However, coupled and decoupled payments to farmers result in higher EU milk production than would otherwise be the case in the absence of these payments, both through the direct stimulus to production and the possible indirect support where farmers use even decoupled payments to subsidise their production costs. Higher EU milk production allows higher production of dairy products (see, for example, Figure 52 on p. 108 of the JRC SCENAR 2030 study that modelled the impact of liberalising the CAP) which has the effect of lowering world market prices. Because the EU competes on the world market with other exporters of these products, this negative price impact will be limited but not negligible.

The report finds that, despite direct payments to milk producers, the EU is losing market share in WMP and SMP exports, and that the main growth in milk powder exports to VDCs has been FFMPs. FFMPs exploit a technological innovation that allows more expensive butter fat to be replaced by cheaper vegetable fat, resulting in a milk powder that can be sold at a considerably lower price than competitive conventional milk powders. The availability of FFMPs intensifies the competitive pressure on local milk production from imported milk powder. This innovation evolved independently of CAP subsidies and would not be reversed if CAP subsidies were to disappear.

In the case of chicken meat exports, there is no evidence that CAP subsidies have depressed the price of chicken meat from the EU to VDCs. If anything, the price of broiler meat in the EU is higher than that of other exporting countries, in part due to higher feed costs and higher environmental, animal welfare and food safety standards. High import tariffs are necessary to prevent a substantial increase in imports from these exporters into the EU. These import barriers reduce EU consumption of chicken meat and reduce the global supply of dark meat which is exported to VDCs.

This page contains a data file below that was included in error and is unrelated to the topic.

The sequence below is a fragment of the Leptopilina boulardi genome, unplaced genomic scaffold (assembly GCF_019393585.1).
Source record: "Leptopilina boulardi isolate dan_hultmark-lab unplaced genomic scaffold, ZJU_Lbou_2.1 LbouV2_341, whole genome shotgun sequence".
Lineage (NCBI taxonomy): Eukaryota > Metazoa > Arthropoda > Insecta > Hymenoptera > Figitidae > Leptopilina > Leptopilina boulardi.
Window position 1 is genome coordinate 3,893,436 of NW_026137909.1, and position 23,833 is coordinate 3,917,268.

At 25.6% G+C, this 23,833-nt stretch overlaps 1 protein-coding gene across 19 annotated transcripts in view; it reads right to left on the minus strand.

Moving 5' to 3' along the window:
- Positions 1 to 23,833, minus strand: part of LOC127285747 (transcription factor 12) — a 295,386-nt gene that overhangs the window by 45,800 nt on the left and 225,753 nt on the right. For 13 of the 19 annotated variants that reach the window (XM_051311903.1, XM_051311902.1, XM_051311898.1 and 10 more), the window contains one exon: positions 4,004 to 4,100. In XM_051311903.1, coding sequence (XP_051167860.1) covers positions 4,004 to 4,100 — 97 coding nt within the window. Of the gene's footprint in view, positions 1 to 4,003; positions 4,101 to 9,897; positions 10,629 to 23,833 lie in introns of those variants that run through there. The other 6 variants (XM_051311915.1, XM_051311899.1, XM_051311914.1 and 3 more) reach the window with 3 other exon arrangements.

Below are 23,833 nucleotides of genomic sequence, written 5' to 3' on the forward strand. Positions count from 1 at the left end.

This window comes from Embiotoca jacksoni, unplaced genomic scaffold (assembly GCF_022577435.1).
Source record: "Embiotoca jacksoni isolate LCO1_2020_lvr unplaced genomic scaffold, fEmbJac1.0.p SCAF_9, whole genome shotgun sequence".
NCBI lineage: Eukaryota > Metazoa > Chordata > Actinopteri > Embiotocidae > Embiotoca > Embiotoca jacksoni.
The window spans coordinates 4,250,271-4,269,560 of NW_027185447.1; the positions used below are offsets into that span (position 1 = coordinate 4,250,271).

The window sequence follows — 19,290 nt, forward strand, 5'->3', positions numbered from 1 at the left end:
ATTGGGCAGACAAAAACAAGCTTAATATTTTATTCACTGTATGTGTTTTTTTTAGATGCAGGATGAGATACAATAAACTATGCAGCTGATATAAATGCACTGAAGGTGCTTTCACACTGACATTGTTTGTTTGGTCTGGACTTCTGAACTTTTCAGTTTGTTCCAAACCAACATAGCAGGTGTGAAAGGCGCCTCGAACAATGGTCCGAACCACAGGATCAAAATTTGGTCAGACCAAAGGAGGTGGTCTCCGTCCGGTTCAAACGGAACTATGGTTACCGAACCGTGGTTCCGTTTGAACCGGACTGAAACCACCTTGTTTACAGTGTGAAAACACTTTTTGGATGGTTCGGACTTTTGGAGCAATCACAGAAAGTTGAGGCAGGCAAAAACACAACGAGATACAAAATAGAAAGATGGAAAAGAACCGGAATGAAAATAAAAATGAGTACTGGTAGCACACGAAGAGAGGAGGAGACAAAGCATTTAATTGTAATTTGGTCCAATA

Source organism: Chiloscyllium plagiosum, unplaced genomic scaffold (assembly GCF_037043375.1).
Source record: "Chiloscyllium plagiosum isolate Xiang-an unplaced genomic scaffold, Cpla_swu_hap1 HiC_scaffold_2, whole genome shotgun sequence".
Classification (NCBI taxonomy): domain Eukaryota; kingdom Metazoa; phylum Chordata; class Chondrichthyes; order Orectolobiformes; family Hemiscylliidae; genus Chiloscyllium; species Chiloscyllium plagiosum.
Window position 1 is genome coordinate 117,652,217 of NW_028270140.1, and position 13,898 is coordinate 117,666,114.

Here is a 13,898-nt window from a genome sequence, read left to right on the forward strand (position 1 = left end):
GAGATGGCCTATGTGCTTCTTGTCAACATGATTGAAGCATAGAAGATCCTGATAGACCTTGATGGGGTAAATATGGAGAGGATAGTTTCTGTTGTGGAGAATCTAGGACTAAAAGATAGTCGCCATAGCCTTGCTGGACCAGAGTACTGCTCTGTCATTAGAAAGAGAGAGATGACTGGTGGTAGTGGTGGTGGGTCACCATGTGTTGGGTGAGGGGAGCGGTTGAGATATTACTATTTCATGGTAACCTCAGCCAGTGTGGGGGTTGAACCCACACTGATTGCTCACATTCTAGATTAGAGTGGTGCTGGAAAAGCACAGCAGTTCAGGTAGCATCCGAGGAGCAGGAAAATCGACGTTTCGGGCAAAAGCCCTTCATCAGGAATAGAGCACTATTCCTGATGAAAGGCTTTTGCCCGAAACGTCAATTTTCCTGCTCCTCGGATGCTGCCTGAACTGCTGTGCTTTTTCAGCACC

Despite these cost disadvantages, the EU is a significant and increasing exporter of chicken meat, and especially frozen chicken parts. Half of these exports now go to markets in the VDCs. This trade is based on distinct differences in consumer preferences for different types of chicken meat in the EU and export markets. Even if these exports are not the result of CAP subsidies, local poultry producers find it difficult to compete with these cheap imports and stronger measures to develop the local industry are required.

In the case of EU exports of tomato paste there is a potential effect of CAP subsidies on the price of exports of this product but in practice this appears not to be significant. Many EU countries maintain coupled support for processing tomatoes under the Voluntary Coupled Support (VCS) scheme. Furthermore, the fact that the decoupled payment is paid to growers on the basis of the Single Farm Payment (SFP) historic model means that it could still be interpreted as a coupled payment. Farmers may assume that their future payment will depend on maintaining their current level of output and behave accordingly. Both these effects can stimulate the production of tomatoes and lower the cost of raw material to the processors of tomato paste.

However, the economic evidence, taking account of the various factors that influence the pass-through rate to the price of tomato paste, suggests that in practice the impact on the price of tomato paste is insignificant. Offsetting factors include the power of Producer Organisations to influence contract prices through collective bargaining as well as the limitations in importing tomatoes for the production of tomato paste. The report notes that a legal analysis can arrive at a different conclusion, as shown by the imposition of anti-dumping duties on certain Italian exporters of processed and preserved tomato products by Australia.

Based on the above findings a number of recommendations for future CAP support policy are proposed. They range from the need for greater disciplines on coupled support payments, to market management measures that do not destabilise prices for VDC producers, to the need of completion of the full convergence process of direct payments, the phasing out of decoupled payments for income support, and the creation of a platform allowing stakeholders from VDCs to be involved in a dialogue on PCD and agri-food trade issues.  

Comments in the comment thread on the report are very welcome.

This post was written by Alan Matthews

Picture credit: dMz on Pixabay, used under Creative Commons licence.